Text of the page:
Monarch in Waiting
The King was heir apparent to the British throne for 70 years from the age of three – a long but thorough preparation for the role of Monarch.
His formal education in England, Scotland and Australia in the 1950s and 1960s emphasised resilience and self-reliance. In his military career from 1971 to 1976, the King experienced at firsthand the discipline of serving in the armed forces.
The King then took up the full set of duties expected of the heir to the throne.
Like other senior members of the Royal Family, the then Prince Charles became patron of a substantial number of charities and other organisations – more than 400 prior to his accession as King.
This brought him into frequent contact with people from a wide variety of backgrounds and cultures, including many who faced substantial challenges in their lives.
From the first, the King took practical steps to help. With his severance pay from the Navy in 1976, when he was 28, he founded the Prince’s Trust to support people aged 11 to 30 who were unemployed or struggling at school.
Since then, the Trust has helped hundreds of thousands of Britons move into work, education and training, and raised the equivalent of AUD $260 million per year. The Trust has a subsidiary in Australia, where its activities have included supporting Australian Defence Force veterans and their families to transition to employment.
As heir, the King was in a unique position to observe closely the values, energy and dedication that Queen Elizabeth II embodied as she carried out the constitutional, ceremonial and community duties of monarch. Not surprisingly, this experience deeply influenced his own values and priorities.
The King acknowledged in his first Commonwealth Day message as Monarch that the Commonwealth has been an abiding presence in his life. He said that he drew strength and inspiration from Queen Elizabeth’s example of long and dedicated service to ‘the Commonwealth family’ as a force for the global common good.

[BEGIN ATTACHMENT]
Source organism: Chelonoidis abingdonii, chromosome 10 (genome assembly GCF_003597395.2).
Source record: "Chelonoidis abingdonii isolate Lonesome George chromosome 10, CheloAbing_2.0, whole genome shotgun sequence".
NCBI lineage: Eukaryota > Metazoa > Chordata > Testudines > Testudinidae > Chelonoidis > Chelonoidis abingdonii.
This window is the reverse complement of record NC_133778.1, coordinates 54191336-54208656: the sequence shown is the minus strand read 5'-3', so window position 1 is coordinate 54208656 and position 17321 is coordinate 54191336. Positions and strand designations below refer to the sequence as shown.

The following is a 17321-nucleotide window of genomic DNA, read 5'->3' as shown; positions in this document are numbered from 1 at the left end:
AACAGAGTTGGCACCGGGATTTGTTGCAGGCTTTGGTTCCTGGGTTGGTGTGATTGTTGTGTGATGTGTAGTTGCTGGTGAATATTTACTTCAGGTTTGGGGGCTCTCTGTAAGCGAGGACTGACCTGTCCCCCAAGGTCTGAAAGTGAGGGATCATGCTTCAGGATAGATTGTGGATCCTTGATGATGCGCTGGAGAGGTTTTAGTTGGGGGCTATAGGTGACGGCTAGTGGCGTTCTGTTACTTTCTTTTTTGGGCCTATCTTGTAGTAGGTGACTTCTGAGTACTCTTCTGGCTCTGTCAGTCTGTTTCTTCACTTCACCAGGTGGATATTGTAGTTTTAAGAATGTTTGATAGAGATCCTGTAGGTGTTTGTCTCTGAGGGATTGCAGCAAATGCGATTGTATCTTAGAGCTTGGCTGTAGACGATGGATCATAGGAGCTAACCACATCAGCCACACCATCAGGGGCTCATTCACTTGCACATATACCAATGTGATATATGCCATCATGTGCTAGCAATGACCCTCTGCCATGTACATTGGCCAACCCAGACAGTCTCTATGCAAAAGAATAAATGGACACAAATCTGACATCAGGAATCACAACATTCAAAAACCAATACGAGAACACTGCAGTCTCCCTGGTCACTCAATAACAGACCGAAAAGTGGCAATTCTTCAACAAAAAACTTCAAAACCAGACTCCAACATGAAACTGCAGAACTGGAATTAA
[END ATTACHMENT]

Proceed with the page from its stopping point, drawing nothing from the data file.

As monarch-in-waiting, King Charles also developed close and affectionate links with Australia, beginning with his two terms at Timbertop in 1966. As Prince of Wales, he made 16 visits to Australia, seven of them to Queensland, the most recent in 2018 to open the Commonwealth Games on behalf of the Queen.
Photo: Queensland scouts welcoming Prince Charles to Brisbane in November 1977. Courtesy of State Library of Queensland
As Prince of Wales, the King maintained a close relationship with the British Armed Forces. This relationship was cemented by honorary military titles bestowed by Queen Elizabeth II including, in 2012, Field Marshal (Army), Admiral of the Fleet and Marshal of the Royal Air Force.
As heir, King Charles also saw first-hand and admired what he called the Queen’s ‘devotion as Sovereign’, which never wavered ‘through times of change and progress, through times of joy and celebration, and through times of sadness and loss’.
As the Prince of Wales, the King has himself experienced all three, including the period when he and Princess Diana were in the full glare of media and public scrutiny throughout their marriage, and following the tragic death of Princess Diana in 1997, as well as when he married for a second time.
The King also suffered personal loss earlier in life when his great-uncle, Lord Mountbatten, was assassinated by the IRA in 1979. The King and Lord Mountbatten had a close relationship, with the older man acting as a guide and mentor.
The King has paid tribute to the influence of Prince Philip on his life, deliberately making his first major speech as King from his father’s antique desk.
His Majesty was also close to Queen Elizabeth the Queen Mother, with whom he often stayed when his parents were on long tours overseas. The Queen Mother is credited with encouraging the King’s love of classical music, taking him with her to concerts and the opera.
His Majesty has said that he will draw continuing strength from the unwavering support that Queen Camilla has given throughout their 17 years of marriage prior to the King’s accession, and in their lives as King and Queen. Or, in the King’s own words, Queen Camilla’s ‘steadfast devotion to duty on which I have come to rely so much’.
The King has has said his mother’s values and unwavering sense of duty influenced him greatly.
In promising his own lifelong service as King in a speech the day after the passing of his ‘beloved mother’, the King chose to echo the words with which Her Majesty pledged a lifetime of service when still a Princess, and which she honoured in full for 70 years as Queen.